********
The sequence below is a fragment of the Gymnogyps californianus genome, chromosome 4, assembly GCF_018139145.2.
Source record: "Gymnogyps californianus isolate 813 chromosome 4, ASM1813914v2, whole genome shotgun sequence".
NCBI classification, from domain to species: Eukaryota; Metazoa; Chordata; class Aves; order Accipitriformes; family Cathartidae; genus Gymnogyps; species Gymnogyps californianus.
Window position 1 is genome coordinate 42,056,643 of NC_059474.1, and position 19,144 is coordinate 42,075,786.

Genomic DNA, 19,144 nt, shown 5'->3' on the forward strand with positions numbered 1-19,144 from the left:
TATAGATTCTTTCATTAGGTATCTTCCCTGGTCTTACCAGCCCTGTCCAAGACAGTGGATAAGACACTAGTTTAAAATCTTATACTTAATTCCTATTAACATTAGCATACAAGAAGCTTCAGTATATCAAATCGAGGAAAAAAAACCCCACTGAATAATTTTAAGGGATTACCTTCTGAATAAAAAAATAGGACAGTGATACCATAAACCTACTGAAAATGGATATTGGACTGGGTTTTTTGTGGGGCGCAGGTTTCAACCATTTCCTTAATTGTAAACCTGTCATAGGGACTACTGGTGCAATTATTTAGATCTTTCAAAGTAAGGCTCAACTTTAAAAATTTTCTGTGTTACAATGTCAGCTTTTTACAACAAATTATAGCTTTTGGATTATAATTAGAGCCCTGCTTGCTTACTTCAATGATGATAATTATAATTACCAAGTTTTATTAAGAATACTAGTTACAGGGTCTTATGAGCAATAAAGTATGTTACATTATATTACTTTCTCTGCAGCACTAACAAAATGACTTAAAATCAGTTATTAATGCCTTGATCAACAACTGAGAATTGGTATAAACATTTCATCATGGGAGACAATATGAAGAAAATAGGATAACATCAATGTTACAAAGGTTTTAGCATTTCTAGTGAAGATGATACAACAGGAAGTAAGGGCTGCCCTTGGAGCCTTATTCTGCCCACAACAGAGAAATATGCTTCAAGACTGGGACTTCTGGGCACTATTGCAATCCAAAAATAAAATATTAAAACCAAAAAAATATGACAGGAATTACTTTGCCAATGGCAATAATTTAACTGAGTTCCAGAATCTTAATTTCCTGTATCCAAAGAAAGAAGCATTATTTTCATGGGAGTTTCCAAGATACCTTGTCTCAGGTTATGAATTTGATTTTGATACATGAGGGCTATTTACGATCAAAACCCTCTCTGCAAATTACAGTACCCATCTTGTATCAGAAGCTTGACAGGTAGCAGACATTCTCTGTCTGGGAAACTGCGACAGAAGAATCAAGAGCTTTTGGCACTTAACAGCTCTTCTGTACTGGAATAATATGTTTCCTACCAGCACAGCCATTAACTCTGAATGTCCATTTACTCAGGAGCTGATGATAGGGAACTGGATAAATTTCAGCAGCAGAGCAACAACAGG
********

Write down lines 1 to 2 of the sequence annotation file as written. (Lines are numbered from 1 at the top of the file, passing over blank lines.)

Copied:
The sequence below is a fragment of the Gymnogyps californianus genome, chromosome 4, assembly GCF_018139145.2.
Source record: "Gymnogyps californianus isolate 813 chromosome 4, ASM1813914v2, whole genome shotgun sequence".